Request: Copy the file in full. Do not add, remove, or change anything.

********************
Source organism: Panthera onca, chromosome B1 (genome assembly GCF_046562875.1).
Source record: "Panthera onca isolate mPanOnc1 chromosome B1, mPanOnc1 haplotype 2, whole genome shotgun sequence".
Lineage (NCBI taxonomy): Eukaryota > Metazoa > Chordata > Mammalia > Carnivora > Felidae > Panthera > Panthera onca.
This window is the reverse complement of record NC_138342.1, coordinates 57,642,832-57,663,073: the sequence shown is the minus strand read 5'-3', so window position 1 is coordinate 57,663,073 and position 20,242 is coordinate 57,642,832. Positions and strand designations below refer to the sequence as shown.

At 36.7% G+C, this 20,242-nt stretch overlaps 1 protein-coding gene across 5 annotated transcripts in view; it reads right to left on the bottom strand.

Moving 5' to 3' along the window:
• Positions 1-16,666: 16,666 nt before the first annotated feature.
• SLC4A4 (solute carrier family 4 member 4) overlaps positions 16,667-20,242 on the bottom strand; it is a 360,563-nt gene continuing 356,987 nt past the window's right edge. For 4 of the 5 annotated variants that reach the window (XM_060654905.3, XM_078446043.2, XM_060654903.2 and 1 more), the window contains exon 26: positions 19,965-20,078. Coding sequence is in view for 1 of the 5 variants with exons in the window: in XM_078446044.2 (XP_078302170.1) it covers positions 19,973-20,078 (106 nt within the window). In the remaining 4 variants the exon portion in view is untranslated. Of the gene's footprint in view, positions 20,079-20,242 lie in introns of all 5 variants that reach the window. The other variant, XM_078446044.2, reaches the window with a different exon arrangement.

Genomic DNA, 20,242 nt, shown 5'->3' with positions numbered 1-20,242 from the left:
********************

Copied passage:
Source organism: Panthera onca, chromosome B1 (genome assembly GCF_046562875.1).
Source record: "Panthera onca isolate mPanOnc1 chromosome B1, mPanOnc1 haplotype 2, whole genome shotgun sequence".
Lineage (NCBI taxonomy): Eukaryota > Metazoa > Chordata > Mammalia > Carnivora > Felidae > Panthera > Panthera onca.
This window is the reverse complement of record NC_138342.1, coordinates 57,642,832-57,663,073: the sequence shown is the minus strand read 5'-3', so window position 1 is coordinate 57,663,073 and position 20,242 is coordinate 57,642,832. Positions and strand designations below refer to the sequence as shown.

At 36.7% G+C, this 20,242-nt stretch overlaps 1 protein-coding gene across 5 annotated transcripts in view; it reads right to left on the bottom strand.

Moving 5' to 3' along the window:
• Positions 1-16,666: 16,666 nt before the first annotated feature.
• SLC4A4 (solute carrier family 4 member 4) overlaps positions 16,667-20,242 on the bottom strand; it is a 360,563-nt gene continuing 356,987 nt past the window's right edge. For 4 of the 5 annotated variants that reach the window (XM_060654905.3, XM_078446043.2, XM_060654903.2 and 1 more), the window contains exon 26: positions 19,965-20,078. Coding sequence is in view for 1 of the 5 variants with exons in the window: in XM_078446044.2 (XP_078302170.1) it covers positions 19,973-20,078 (106 nt within the window). In the remaining 4 variants the exon portion in view is untranslated. Of the gene's footprint in view, positions 20,079-20,242 lie in introns of all 5 variants that reach the window. The other variant, XM_078446044.2, reaches the window with a different exon arrangement.

Genomic DNA, 20,242 nt, shown 5'->3' with positions numbered 1-20,242 from the left: